I'll be curious to see what the 2010 report looks like when it comes out in June. Chloramines were what I specifically asked about which triggered the response about chlorine gas not being used.

 
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Old 03-29-2011, 07:53 PM   #15
ajdelange
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A couple of things

1. Chlorine/chloramine and chloride are different things
2. It is generally recommended that people do not drink water from their hot water heater. If you wish to use your hot water heater as an HLT flush it out and use newly heated water.
3. 5.2 is pretty worthless
4. You can have chloramines (and chorine) without using chlorine gas. Since 9/11 it has been generally assumed that a terrorist's view of a railroad car full of liquid chlorine is a dream second only to the 72 (or however many) sloe eyed virgins. So many municipalities have converted their treatment plants to use hypochlorite. Hypochlorite treated water can still be chloraminated (by dissolving ammonia gas). It's also interesting to note that one of the largest releases of chlorine gas in the US happened at a hypochlorite treatment plant (when a truck driver accidentally dropped his load of sulfuric acid into a hypochlorite storage tank).

 
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Old 04-11-2011, 07:56 PM   #16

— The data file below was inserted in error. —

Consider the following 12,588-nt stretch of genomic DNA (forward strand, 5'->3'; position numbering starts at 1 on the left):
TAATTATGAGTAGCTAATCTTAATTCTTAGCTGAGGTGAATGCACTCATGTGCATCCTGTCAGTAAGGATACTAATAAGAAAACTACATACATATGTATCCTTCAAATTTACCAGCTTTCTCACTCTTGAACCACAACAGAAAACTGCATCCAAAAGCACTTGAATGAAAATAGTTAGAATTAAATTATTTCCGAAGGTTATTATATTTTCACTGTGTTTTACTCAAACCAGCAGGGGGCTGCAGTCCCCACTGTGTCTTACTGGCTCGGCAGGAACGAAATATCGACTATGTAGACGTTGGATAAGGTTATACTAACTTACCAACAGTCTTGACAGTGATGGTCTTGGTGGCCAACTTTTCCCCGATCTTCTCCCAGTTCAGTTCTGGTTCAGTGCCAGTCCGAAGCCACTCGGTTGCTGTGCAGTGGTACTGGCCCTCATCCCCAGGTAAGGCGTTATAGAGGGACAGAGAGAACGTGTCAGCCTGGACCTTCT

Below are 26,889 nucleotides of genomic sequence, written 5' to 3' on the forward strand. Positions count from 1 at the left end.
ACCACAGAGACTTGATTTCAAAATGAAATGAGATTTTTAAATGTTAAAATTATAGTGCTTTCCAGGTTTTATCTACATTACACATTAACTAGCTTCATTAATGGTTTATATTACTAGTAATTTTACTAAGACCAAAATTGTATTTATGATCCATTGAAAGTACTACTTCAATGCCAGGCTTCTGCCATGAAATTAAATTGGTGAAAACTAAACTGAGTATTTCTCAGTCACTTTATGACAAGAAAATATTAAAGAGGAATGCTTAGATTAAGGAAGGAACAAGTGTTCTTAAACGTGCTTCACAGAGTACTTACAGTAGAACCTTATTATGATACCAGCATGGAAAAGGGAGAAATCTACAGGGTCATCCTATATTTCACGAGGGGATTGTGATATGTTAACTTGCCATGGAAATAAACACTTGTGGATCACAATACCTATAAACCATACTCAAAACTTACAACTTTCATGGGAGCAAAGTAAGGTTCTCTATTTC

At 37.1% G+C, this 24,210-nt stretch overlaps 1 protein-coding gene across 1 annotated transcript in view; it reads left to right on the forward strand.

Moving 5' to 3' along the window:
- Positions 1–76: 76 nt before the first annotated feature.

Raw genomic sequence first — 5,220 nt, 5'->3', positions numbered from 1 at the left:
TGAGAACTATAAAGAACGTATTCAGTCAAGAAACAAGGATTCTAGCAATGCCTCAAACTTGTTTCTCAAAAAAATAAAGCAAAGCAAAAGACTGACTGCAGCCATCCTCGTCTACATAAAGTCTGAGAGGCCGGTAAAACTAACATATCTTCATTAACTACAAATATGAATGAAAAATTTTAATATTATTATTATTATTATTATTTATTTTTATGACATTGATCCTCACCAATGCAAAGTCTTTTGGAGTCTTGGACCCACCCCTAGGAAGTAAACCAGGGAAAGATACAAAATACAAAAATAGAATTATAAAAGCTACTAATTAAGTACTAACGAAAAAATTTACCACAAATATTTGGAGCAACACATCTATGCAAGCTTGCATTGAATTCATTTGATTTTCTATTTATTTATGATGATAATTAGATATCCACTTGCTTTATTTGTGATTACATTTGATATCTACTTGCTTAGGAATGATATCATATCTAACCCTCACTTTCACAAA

SickTransitMundus
 
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Old thread, but I'd like to share what I know about Chicago water:

-The City of Chicago's water comes out of Lake Michigan and in general is good for brewing unless you want to burtonize or otherwise futz with the water chemistry. It is moderately hard at ~140 mg/mL carbonate.

http://www.cityofchicago.org/content...orts/cca09.pdf

-The city supplies water to all of Cook County and parts of the collar counties. If you are too far from the lake you get water from a municipal well, which will be quite hard and probably contaminated with agricultural runoff.

http://news.medill.northwestern.edu/...aspx?id=119335

-It is unclear whether the city uses chloramine, but at a minimum they use chlorine. Calling the water department is useless - they didn't know what I was talking about and referred me to my alderman. The general consensus among local brewing professionals I've talked to is that Chicago uses chlorine, not chloramine.

-I installed a basic undersink charcoal filter and noticed a subtle taste improvement, particularly with paler beers. Softer finish for sure.

-If it rains hard after a dry spell, the tap water tastes funky. I don't know exactly why. Wait a day or two to brew.
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Old 04-12-2011, 12:48 PM   #17
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Quote:
Originally Posted by SickTransitMundus View Post

-It is unclear whether the city uses chloramine, but at a minimum they use chlorine. Calling the water department is useless - they didn't know what I was talking about and referred me to my alderman. The general consensus among local brewing professionals I've talked to is that Chicago uses chlorine, not chloramine.